Projects in “Mixed Use” zoning are intended to provide benefits to the neighborhood. 

For OCC businesses, bringing more residents is a benefit, but are there any benefits to the residents in the neighborhood? 

Concerns from a Westside Neighbor:











The buildings are what’s known as slot-homes each block of townhomes is perpendicular to the street with front doors facing across an alley to the next building's front door. The next alley is a little wider and provides a common drive to access each unit's garage. 





Don’t be confused when looking at the Architectural drawings of the sides of the building. the long side of the building with the varied roof elevations is not facing Colorado Avenue. The long side, that’s the best looking side, is perpendicular to Colorado Ave and faces an identical building just 10’ away.








































From the street, the view is 6 building ends separated by 7 to 10’ corridors.

Looking at similar projects from Denver developers on Tennyson St , around Sloan's Lake. 









Too dense for Old Colorado City: 6  3-story buildings with 30 townhouse units is too many on this small lot. This design of homes are intended for an urban area. where they are surrounded by taller buildings. 

Where else on the westside is this housing density, private multi-family homes at 34 homes per acre?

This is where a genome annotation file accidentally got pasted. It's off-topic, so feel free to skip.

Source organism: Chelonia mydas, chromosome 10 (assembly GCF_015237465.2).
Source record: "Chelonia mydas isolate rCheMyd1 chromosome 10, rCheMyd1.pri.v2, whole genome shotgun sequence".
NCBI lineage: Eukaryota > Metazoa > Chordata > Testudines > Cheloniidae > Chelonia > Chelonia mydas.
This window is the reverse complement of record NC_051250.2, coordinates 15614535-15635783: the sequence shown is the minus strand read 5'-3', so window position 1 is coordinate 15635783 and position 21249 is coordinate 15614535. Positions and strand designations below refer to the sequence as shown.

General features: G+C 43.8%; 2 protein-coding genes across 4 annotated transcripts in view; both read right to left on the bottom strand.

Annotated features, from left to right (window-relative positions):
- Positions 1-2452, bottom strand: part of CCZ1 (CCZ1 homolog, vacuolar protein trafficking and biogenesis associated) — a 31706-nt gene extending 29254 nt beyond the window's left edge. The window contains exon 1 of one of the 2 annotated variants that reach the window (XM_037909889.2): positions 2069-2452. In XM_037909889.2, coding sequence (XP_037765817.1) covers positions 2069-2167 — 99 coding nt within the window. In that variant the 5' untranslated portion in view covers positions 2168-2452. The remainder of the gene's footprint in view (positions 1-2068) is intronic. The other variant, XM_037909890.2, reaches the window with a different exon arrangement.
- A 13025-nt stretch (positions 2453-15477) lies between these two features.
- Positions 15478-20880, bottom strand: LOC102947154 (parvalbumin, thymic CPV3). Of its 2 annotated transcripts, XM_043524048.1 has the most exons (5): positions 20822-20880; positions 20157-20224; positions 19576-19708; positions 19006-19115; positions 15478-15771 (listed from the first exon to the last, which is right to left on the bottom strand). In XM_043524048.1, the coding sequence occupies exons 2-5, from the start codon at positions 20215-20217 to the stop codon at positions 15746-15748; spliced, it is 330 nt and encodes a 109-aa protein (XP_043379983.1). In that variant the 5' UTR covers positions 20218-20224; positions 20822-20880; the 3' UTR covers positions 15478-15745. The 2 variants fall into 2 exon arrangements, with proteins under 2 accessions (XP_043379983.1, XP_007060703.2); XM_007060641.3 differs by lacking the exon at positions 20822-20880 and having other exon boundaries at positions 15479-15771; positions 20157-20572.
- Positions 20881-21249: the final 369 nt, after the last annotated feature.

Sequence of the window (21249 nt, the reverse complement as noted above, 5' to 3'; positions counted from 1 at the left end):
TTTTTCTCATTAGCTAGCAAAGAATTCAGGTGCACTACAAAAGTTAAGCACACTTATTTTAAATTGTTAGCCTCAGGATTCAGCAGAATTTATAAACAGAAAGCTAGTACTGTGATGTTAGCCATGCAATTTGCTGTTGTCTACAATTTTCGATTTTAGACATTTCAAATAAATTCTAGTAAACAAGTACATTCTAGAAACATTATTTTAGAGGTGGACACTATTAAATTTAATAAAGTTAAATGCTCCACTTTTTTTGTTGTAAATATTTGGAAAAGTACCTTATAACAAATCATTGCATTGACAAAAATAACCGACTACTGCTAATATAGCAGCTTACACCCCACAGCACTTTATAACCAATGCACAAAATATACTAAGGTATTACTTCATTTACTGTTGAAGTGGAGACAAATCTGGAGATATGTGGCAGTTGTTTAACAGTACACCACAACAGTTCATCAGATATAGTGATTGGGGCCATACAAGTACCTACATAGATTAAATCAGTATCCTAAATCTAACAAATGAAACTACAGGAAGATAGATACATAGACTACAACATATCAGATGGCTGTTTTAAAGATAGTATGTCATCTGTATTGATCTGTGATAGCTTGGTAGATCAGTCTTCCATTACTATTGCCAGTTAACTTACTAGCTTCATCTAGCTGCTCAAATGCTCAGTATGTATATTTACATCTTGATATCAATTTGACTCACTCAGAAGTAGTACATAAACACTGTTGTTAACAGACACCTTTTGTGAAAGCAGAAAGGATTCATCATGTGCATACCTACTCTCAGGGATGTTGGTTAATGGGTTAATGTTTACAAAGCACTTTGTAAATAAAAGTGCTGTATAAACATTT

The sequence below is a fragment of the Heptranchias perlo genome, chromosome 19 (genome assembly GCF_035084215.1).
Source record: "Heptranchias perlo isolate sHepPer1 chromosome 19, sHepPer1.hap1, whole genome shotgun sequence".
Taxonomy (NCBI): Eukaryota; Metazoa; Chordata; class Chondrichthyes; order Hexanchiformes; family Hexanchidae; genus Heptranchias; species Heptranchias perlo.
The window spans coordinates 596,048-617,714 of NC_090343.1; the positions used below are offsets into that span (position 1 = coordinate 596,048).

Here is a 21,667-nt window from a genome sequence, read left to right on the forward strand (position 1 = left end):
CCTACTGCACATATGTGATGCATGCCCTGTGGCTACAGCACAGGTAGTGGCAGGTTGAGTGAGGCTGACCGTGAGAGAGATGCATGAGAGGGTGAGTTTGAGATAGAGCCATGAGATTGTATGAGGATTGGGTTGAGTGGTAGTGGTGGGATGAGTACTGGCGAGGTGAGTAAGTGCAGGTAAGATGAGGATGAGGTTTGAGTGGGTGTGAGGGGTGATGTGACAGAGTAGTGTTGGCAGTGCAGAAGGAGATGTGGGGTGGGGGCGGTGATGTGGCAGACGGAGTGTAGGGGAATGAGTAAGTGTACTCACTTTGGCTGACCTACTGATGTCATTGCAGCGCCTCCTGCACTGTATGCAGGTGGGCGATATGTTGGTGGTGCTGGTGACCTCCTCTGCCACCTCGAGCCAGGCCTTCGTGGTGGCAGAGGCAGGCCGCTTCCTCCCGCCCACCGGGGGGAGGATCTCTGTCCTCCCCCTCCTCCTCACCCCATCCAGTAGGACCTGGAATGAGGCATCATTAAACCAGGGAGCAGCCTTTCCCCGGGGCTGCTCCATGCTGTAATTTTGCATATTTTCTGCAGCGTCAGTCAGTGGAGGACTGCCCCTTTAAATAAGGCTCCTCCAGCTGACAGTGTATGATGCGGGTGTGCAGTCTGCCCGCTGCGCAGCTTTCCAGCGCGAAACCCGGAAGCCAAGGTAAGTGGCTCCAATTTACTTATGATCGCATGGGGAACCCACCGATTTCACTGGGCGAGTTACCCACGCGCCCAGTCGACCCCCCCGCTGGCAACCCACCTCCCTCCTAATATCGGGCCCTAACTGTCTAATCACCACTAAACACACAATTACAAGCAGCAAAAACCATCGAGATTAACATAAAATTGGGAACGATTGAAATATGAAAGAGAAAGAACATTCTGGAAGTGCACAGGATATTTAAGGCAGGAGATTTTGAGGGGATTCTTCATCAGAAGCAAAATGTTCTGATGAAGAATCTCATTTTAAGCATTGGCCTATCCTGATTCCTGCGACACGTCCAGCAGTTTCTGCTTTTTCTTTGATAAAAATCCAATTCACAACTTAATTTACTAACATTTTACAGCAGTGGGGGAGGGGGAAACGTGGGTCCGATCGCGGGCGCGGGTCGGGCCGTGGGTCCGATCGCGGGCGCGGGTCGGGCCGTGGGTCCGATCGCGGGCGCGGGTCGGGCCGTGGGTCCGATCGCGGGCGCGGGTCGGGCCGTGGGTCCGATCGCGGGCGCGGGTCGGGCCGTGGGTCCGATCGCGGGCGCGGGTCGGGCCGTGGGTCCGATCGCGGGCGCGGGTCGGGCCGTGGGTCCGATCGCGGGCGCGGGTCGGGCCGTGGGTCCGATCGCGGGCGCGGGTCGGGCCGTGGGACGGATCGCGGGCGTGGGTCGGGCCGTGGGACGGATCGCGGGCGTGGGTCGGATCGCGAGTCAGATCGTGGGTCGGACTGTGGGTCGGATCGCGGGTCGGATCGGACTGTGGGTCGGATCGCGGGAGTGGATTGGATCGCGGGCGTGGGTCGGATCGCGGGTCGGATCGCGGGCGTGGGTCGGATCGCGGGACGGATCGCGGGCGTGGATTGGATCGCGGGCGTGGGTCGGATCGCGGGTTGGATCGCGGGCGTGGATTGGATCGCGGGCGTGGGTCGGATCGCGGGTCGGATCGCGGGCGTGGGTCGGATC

Only 9 per acre is typical for most of the area’s townhomes.  The westside does not have private, high density housing that is defined by the city as 15+/acre.


Yep, the buildings seem too close together, separated only by architectural “slot canyons” 8’ to 10’ wide and 30’+ high. These alleys between the buildings run perpendicular to Colorado Ave from the narrow “street fronts” of the buildings to the actual city-block alley. 

Other than the garages, on site parking for guests, owners’ full-size vehicles,  and for their road-iced cars that would otherwise mess up a garage.  Denver streets around these types of units are full of owners that don’t park in the small garage or have more cars than the allotted spaces. The proposal doesn’t provide any space outside of the garage. There is no stub driveway in front of each garage to park on when it snows.











Garage doors should have a full 8’ headroom clearance– owners with taller 4x4 SUV  roof racks, and oversize tires can park inside.t. (that’s a demographic for these homes in Denver)


Observation around similar slot homes in Denver: residents will often park on the street, reducing parking for businesses. Business patrons park on residential streets. Parking becomes an issue for existing residents that rely on front of house street parking.  MoonStar has already planned a commercial parking garage behind the historic building on the same block, but do they acknowledge that the townhomes create parking concerns?